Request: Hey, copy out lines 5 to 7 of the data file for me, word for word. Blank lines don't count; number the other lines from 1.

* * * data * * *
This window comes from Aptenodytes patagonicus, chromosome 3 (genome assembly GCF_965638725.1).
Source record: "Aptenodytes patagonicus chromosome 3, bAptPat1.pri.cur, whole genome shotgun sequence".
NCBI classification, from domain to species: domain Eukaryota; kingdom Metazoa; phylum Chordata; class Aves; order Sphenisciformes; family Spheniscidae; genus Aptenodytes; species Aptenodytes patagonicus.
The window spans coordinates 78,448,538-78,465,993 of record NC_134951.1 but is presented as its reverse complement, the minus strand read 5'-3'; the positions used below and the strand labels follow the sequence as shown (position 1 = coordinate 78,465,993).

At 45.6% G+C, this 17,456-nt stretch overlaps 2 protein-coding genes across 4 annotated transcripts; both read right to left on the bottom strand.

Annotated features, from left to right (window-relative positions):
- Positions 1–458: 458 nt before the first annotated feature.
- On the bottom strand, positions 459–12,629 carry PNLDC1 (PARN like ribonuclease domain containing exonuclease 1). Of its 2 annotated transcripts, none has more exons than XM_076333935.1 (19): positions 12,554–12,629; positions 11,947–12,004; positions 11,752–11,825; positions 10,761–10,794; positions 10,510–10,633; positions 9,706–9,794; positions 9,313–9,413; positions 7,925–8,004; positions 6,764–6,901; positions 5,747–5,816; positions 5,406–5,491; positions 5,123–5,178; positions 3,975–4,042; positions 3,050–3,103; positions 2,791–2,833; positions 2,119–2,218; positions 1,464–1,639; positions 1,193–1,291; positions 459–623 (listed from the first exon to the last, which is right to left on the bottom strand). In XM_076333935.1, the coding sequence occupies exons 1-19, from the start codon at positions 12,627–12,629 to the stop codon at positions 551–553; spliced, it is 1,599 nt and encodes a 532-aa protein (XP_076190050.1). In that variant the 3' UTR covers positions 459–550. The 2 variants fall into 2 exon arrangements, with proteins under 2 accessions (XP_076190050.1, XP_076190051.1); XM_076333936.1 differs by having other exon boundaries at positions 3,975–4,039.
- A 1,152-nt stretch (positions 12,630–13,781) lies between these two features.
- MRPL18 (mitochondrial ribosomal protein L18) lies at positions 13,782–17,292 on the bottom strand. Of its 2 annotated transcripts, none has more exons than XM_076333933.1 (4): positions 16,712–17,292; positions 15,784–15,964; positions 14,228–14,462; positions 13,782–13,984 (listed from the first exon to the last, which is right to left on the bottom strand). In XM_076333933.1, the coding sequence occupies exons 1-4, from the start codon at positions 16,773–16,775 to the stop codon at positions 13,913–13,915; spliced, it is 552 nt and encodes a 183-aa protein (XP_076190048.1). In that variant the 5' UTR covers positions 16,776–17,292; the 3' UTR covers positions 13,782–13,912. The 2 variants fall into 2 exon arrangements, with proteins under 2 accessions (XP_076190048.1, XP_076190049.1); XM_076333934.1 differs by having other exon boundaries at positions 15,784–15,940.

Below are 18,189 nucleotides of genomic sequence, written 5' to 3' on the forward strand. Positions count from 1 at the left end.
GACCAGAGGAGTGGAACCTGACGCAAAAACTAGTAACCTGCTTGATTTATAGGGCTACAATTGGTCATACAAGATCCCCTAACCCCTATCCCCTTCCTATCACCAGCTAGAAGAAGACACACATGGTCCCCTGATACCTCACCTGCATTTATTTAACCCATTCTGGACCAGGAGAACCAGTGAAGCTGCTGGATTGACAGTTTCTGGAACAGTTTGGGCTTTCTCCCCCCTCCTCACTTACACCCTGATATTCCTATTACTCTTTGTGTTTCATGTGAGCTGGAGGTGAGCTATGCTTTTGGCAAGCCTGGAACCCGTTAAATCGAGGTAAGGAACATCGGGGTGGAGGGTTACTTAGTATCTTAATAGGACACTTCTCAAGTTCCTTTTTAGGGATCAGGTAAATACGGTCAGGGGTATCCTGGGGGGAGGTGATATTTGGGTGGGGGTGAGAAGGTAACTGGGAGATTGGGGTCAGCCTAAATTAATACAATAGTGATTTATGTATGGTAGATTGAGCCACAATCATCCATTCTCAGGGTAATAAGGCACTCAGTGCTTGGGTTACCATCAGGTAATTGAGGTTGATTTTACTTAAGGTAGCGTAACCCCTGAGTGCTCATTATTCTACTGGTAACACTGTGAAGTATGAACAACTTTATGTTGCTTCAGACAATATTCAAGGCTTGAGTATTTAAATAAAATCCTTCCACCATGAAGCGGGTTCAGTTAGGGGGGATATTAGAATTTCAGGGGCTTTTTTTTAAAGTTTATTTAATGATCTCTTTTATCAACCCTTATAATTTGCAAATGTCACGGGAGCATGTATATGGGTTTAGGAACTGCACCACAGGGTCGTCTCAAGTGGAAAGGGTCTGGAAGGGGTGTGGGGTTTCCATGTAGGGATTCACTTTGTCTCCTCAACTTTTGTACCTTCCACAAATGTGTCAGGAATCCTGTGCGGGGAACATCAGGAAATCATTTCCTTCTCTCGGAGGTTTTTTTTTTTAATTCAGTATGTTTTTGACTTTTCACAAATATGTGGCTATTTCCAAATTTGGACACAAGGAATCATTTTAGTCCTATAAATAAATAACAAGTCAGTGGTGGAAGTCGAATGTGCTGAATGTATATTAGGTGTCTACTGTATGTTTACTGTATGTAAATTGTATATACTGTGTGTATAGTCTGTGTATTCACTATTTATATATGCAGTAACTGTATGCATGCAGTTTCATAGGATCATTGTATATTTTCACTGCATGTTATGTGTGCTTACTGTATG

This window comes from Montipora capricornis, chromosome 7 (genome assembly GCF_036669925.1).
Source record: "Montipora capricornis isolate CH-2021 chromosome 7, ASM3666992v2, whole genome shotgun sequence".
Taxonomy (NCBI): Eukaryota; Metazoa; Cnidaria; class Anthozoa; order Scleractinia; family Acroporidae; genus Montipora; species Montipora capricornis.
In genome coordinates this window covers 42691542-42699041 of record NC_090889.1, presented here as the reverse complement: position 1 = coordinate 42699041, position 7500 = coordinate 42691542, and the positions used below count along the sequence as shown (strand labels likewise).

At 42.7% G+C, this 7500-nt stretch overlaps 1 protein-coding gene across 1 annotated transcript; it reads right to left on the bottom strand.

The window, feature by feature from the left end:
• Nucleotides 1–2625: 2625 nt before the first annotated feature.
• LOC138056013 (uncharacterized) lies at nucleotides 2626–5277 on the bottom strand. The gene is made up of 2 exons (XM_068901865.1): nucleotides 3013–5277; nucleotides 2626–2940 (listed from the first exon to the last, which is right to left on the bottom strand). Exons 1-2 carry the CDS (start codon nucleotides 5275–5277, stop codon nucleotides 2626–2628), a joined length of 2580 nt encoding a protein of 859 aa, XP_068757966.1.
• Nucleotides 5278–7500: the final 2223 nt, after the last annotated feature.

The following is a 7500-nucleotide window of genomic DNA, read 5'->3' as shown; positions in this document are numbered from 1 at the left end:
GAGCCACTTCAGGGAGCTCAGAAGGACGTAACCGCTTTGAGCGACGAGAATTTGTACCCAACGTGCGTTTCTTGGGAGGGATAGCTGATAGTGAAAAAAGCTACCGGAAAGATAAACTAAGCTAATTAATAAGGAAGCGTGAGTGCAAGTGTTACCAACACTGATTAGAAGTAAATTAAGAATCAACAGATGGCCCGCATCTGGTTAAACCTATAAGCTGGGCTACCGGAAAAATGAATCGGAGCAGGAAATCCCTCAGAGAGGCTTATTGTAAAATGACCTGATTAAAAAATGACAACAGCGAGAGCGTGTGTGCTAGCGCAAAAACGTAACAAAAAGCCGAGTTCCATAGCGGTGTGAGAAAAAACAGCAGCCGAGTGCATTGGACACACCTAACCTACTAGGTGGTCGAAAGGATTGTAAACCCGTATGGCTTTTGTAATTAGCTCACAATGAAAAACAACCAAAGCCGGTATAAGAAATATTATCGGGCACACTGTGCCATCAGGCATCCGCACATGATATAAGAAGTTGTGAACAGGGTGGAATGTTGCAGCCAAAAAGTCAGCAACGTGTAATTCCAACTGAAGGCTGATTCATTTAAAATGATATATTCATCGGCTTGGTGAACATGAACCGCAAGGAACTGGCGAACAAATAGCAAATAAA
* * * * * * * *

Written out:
At 45.6% G+C, this 17,456-nt stretch overlaps 2 protein-coding genes across 4 annotated transcripts; both read right to left on the bottom strand.

Annotated features, from left to right (window-relative positions):
- Positions 1–458: 458 nt before the first annotated feature.